At the inaugural World Cup in Uruguay in 1930, the United States achieved a highly respectable third-placed finish. Unfortunately, they have never gotten close to replicating that form, with their most impressive result since a quarter-final appearance at the 2002 World Cup in Japan and South Korea. Indeed, they didn’t even qualify for the finals at all last time around in Russia in 2018.
As a result, asking whether or not they can compete for the ultimate trophy in world soccer in four years’ time might seem like a silly question. However, the fact that the USA is currently enjoying a glut of exciting young talents who ply their trades in Europe’s top leagues, alongside their home nation status at the tournament, means it’s perhaps not as foolish as it might first seem. Here’s a deeper dive into their competition-winning credentials.
A “golden generation”?
The USA has had many players earn their bread in European leagues across the years, but rarely (if ever) have so many of them done so as at the present time. These aren’t bit-part players, either; some of the most exciting up-and-comers in world soccer happen to be American right now.
For example, there’s Christian Pulisic at European and World Club champions Chelsea. Weston McKennie has become a mainstay in the centre of Juventus’ midfield, while Sergio Dest has locked down the right-back slot at Barcelona and Tyler Adams is setting the Bundesliga alight at RB Leipzig. Meanwhile, soccer prodigies Timothy Weah and Gio Reyna (sons of George and Claudio, respectively) add further excitement to the lineup. With all those players in their teens or early twenties, they could well be a force to be reckoned with come 2026.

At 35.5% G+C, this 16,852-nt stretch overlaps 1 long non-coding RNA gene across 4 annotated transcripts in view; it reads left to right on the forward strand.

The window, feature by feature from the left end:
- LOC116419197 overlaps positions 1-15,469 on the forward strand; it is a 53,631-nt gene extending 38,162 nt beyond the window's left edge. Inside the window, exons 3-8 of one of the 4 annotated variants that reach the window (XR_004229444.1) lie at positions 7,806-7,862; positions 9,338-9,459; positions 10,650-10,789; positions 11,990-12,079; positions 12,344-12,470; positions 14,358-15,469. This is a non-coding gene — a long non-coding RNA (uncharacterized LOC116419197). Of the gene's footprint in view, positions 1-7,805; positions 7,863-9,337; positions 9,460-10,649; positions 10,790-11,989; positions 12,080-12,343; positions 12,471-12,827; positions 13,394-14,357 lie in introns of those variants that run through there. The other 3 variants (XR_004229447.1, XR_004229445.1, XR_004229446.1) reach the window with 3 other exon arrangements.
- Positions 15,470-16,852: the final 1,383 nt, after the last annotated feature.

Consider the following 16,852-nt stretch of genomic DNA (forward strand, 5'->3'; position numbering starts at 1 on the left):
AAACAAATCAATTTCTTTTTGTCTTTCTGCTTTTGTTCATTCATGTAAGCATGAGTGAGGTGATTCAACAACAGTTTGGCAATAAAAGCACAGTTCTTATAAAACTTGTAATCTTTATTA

The USA has been selected to host the World Cup in 2026 along with Canada and Mexico. But while the latter two nations will stage just 10 games apiece, the United States will be home to 60 matches. While it might sound like a trivial detail, any fan of live sport betting will know very well that home advantage should not be written off or underestimated.
In World Cup terms, of the 21 finals to have taken place thus far, six of them have been won by the host nation. This happened with the first two tournaments (in Uruguay and Italy, respectively), but also occurred more recently when France hosted the competition and Les Bleus scored an unlikely victory over pre-tournament favorites Brazil in the final. Could the USA do the same in 2026?
The stars (and stripes) aligning
Of course, it’s difficult to say with any certainty what will happen so far into the future. But with the US having all but sealed their place in Qatar for this year’s tournament, and with their presence at the 2026 edition guaranteed by virtue of their host status, they should have thoroughly vanquished the disappointment of missing out in 2018.
What’s more, the fact that all of their rising starlets will be entering the prime of their careers gives much cause for optimism that they can use the intervening four years to gel as a unit. If they can do so, they could well prove a match for even the biggest boys of the sport on their day.
Despite their underwhelming performances on the international stage in the sport, the USA are still ranked 13th in the world by FIFA. Who’s to say that they can’t climb that leaderboard even further by 2026? With such promising players at their disposal, they might not have a better chance to win the World Cup in the foreseeable future.